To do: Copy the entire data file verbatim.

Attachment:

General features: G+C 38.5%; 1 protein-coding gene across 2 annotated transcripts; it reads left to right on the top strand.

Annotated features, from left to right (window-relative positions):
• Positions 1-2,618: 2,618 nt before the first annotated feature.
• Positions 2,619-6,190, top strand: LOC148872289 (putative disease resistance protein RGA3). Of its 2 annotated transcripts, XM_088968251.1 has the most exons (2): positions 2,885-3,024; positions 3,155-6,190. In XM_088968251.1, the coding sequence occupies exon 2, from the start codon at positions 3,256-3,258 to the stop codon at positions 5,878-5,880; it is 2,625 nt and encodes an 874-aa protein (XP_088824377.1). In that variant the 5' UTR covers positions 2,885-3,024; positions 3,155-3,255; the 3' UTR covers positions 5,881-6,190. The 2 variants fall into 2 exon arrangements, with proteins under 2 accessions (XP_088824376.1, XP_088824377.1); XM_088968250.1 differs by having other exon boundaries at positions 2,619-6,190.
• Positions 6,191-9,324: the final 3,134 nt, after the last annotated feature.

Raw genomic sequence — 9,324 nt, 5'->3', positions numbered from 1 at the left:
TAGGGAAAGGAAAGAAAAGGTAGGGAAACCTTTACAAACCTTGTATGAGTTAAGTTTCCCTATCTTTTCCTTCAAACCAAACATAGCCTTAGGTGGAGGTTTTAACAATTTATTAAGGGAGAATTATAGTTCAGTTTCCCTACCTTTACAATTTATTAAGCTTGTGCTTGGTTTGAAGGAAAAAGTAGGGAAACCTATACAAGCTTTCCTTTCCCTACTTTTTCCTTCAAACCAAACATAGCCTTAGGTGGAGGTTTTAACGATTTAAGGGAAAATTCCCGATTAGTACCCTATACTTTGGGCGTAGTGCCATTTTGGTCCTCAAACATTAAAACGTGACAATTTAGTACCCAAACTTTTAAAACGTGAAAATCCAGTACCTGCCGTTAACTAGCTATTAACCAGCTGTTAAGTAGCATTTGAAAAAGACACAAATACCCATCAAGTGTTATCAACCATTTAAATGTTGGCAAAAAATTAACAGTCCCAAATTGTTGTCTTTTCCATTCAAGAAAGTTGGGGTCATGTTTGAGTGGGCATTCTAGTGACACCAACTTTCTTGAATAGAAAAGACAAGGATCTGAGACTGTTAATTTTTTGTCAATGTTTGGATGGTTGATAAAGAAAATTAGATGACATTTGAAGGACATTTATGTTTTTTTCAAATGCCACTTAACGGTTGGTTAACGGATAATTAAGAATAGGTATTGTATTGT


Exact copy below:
General features: G+C 38.5%; 1 protein-coding gene across 2 annotated transcripts; it reads left to right on the top strand.

Annotated features, from left to right (window-relative positions):
• Positions 1-2,618: 2,618 nt before the first annotated feature.
• Positions 2,619-6,190, top strand: LOC148872289 (putative disease resistance protein RGA3). Of its 2 annotated transcripts, XM_088968251.1 has the most exons (2): positions 2,885-3,024; positions 3,155-6,190. In XM_088968251.1, the coding sequence occupies exon 2, from the start codon at positions 3,256-3,258 to the stop codon at positions 5,878-5,880; it is 2,625 nt and encodes an 874-aa protein (XP_088824377.1). In that variant the 5' UTR covers positions 2,885-3,024; positions 3,155-3,255; the 3' UTR covers positions 5,881-6,190. The 2 variants fall into 2 exon arrangements, with proteins under 2 accessions (XP_088824376.1, XP_088824377.1); XM_088968250.1 differs by having other exon boundaries at positions 2,619-6,190.
• Positions 6,191-9,324: the final 3,134 nt, after the last annotated feature.

Raw genomic sequence — 9,324 nt, 5'->3', positions numbered from 1 at the left:
TAGGGAAAGGAAAGAAAAGGTAGGGAAACCTTTACAAACCTTGTATGAGTTAAGTTTCCCTATCTTTTCCTTCAAACCAAACATAGCCTTAGGTGGAGGTTTTAACAATTTATTAAGGGAGAATTATAGTTCAGTTTCCCTACCTTTACAATTTATTAAGCTTGTGCTTGGTTTGAAGGAAAAAGTAGGGAAACCTATACAAGCTTTCCTTTCCCTACTTTTTCCTTCAAACCAAACATAGCCTTAGGTGGAGGTTTTAACGATTTAAGGGAAAATTCCCGATTAGTACCCTATACTTTGGGCGTAGTGCCATTTTGGTCCTCAAACATTAAAACGTGACAATTTAGTACCCAAACTTTTAAAACGTGAAAATCCAGTACCTGCCGTTAACTAGCTATTAACCAGCTGTTAAGTAGCATTTGAAAAAGACACAAATACCCATCAAGTGTTATCAACCATTTAAATGTTGGCAAAAAATTAACAGTCCCAAATTGTTGTCTTTTCCATTCAAGAAAGTTGGGGTCATGTTTGAGTGGGCATTCTAGTGACACCAACTTTCTTGAATAGAAAAGACAAGGATCTGAGACTGTTAATTTTTTGTCAATGTTTGGATGGTTGATAAAGAAAATTAGATGACATTTGAAGGACATTTATGTTTTTTTCAAATGCCACTTAACGGTTGGTTAACGGATAATTAAGAATAGGTATTGTATTGT